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(T. F. “Storm” Walsh)
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Please be aware, even though I do not post every night, rest assured I am continuously monitoring various areas for any significant weather. I will be taking Sundays off (family time), unless we have active systems that may be posing a threat (i.e. Tropical, Winter Weather, Coastal Storms, etc.).
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Good evening everyone!
I would almost assure, most of you have seen the hype of possible tropical development from an area of low pressure forecast to move off the NC coast later tomorrow. While it is remotely possible, I am here this evening to set the record straight.
For this low to become tropical in nature, it has some things to overcome:
1.) It must become detached from the frontal boundary associated with it.
2.) It must become warm or partial warm core.
3.) It needs to have some sort of upper air support as in outflow away from the system aloft.
4.) Maximum surface winds need to be near the center, vice hundreds of miles from it.
Based on my analysis this evening, the area of low pressure is still located over NC/VA. this evening:
WEATHERNERDS GOES SATELLITE ANIMATION
Based on the ECMWF and GFS MSLP anomaly maps, this area is forecast to exit into the Atlantic by tomorrow, and will pretty much stall well east of the coast for a couple days. Thereafter, is it forecast to back toward the S to SSW and approach Florida by days 4 and 5. Currently, the low seems to begin weakening by then. I only took the animations out to 5 days (120 hours), because as pretty much a general rule of thumb, accuracy begins to wane after this time in the forecast period.
ECMWF AND GFS 120 HOUR MSLP ANOMALY FORECAST
Although both models indicate wind shear should only be 15-20 kts over the system, the upper level pattern is not favorable. Based on my analysis of forecast upper level winds (200mb), the upper level pattern does not favor tropical support, based on the counter-clockwise flow shown in the graphic. For a low to become fully warm core, outflow aloft should be established at 200mb, in order for the flow to come up from the ocean, all the way to the top of the system. Now, the low could develop even in “that” type of upper pattern, however it constitutes a very slow process. The second graphic depicts a good outflow pattern at the 200 mb level. You can notice the streamline flow is clockwise.
ECMWF AND GFS WIND SHEAR FORECAST
ECMWF 200 MB FORECAST
GFS 200MB PATTERN OVER HURRICANE EPSILON
Based on analysis of SST’s (Sea Surface Temperatures), support for a sub-tropical system does exist. For a sub-tropical system, SST’s should be around 23-24C. Based on current SST’s, once the low moves over the Gulfstream, temperatures there should be sufficient for a sub-tropical system.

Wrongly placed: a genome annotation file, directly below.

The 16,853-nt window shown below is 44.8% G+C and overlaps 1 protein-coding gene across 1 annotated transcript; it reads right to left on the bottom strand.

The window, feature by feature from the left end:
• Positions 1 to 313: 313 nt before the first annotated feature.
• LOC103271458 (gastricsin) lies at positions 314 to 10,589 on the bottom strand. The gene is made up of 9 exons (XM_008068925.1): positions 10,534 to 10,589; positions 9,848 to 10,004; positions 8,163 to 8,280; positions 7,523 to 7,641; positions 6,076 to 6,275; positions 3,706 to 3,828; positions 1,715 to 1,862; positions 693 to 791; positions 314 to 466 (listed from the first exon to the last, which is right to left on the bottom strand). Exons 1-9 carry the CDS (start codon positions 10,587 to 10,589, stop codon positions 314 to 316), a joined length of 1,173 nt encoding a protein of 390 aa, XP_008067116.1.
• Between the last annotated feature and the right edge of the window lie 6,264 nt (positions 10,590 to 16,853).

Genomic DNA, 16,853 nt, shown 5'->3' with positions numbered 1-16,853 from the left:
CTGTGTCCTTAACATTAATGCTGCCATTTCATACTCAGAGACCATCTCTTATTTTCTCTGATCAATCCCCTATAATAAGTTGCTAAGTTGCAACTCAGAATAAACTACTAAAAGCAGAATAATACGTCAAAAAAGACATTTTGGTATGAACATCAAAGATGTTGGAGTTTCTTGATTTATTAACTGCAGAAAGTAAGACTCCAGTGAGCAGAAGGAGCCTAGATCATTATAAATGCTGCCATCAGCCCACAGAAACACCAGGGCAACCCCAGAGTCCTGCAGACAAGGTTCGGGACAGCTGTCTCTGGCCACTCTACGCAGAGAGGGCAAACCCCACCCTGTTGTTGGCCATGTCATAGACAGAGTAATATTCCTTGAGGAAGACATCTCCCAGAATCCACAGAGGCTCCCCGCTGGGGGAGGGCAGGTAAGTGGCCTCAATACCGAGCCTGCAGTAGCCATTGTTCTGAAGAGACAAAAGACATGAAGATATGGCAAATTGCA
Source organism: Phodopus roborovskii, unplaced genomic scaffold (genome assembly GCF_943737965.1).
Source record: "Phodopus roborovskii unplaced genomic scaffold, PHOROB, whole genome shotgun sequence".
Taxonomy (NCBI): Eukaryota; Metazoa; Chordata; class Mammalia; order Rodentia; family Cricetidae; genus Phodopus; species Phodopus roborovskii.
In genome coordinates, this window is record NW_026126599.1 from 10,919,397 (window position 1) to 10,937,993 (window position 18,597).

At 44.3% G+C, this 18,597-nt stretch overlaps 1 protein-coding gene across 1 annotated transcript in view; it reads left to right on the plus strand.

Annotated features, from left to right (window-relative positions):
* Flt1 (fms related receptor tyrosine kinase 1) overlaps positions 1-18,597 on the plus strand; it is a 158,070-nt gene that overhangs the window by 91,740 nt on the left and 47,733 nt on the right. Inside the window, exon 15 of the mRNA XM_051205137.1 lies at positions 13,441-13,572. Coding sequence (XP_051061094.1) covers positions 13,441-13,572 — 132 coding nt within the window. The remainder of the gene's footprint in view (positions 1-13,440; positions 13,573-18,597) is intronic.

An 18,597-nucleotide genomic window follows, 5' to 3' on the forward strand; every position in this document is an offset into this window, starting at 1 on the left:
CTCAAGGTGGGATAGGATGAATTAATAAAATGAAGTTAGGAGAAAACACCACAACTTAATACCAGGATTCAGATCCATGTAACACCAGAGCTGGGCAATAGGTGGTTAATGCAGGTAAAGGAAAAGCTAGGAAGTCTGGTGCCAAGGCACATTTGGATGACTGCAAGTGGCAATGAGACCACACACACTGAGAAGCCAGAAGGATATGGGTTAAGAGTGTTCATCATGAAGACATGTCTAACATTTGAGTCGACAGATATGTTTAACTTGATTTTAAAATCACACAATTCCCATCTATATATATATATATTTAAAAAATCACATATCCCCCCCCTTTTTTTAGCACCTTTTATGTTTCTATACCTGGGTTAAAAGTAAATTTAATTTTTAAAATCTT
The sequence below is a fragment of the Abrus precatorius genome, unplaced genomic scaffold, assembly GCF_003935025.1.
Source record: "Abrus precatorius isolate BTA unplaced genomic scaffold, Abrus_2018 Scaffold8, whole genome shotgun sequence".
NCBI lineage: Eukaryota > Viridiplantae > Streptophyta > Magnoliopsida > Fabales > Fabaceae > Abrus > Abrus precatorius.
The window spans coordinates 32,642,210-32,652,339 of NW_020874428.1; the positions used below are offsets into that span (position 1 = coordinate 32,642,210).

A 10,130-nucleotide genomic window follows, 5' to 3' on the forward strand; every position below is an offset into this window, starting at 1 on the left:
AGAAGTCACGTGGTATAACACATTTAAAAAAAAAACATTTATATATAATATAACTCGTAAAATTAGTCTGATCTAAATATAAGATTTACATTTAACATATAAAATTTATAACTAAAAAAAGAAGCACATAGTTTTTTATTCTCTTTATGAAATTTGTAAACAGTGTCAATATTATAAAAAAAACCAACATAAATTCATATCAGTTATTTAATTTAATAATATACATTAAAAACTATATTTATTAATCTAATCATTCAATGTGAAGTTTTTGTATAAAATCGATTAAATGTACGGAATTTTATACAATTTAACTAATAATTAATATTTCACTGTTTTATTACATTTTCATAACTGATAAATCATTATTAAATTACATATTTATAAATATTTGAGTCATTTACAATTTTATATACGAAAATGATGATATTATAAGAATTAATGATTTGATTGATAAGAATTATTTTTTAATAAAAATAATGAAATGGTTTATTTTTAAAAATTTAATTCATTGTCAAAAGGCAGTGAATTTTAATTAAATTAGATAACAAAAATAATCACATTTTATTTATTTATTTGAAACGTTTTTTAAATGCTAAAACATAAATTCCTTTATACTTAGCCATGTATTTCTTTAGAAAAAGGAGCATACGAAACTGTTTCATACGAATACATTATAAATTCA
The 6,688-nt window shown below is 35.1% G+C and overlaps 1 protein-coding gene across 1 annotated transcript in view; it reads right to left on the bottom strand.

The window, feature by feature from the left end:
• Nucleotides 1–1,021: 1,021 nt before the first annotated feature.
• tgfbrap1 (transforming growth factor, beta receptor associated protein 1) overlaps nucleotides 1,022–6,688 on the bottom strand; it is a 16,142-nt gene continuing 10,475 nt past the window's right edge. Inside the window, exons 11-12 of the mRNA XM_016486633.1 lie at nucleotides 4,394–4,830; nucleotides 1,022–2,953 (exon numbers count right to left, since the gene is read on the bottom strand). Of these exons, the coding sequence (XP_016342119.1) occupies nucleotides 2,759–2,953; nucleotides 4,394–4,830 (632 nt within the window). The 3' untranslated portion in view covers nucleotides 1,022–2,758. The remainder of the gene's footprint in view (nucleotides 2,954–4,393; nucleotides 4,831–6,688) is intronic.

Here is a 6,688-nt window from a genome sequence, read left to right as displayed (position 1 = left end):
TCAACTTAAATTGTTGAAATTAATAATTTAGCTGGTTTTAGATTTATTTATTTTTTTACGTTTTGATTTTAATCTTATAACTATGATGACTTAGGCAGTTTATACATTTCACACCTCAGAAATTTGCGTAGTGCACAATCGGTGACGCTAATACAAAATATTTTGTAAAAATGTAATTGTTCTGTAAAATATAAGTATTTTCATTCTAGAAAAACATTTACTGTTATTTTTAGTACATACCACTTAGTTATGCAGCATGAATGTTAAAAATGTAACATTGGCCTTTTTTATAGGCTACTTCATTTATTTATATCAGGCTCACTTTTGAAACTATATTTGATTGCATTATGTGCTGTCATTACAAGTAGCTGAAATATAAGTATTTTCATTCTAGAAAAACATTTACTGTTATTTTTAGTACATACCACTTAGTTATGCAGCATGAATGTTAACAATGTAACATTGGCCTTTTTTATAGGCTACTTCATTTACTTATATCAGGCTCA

CURRENT SST FROM WEATHER MODELS SITE
I am providing the following link regarding sub-tropical systems
Analysis of the Cyclone Phase Evolution solution indicates this should be cold core at initiation, and begin to transition toward warm core near the end of the forecast period:
The current surface wind forecast from the ECMWF and GFS indicate maximum winds will be well away from the center. This is another indication of a subtropical system, as with a tropical system, maximum sustained winds are near or circle the center of the storm.
ECMWF SURFACE WINDS FORECAST
Based on my analysis of all information analyzed, at the moment, I do not believe this will become a tropical system, however, if it detaches from the frontal boundary, it could become sub-tropical.
On another note, it may be time to begin keeping our eyes on the tropics. In analysis this evening, it is noted the the MJO (Madden Julian Oscillation) may be entering our portion of the world by mid month, based on analysis of MJO Phase Space Diagram for casts, and CHI200 anomalies forecast. It was noticed in analysis this evening, that a majority of the phase space diagram models are pushing into Phase 8, which tends to favor development close to the U.S. east coast, and FL. Straits.
The ECMWF Ensemble indicates favorable CH1200 anomalies (green/blue colored area) from around 17-22 May. The JMA Ensemble (which is very accurate on this) also indicates a favorable signal.
ECMWF ENSEMBLE CHI200 FORECAST
JMA ENSEMBLE CHI200 FORECAST 14-20 MAY
I will be monitoring the situation during the next week, and updating as needed.
You may direct any questions by contacting me personally, ANYTIME, at: email@example.com
Have a blessed evening!
T. F. “STORM” WALSH III
GMCS, USCG (ret)
METEOROLOGIST / HURRICANE SPECIALIST /SEVERE WEATHER SPECIALIST
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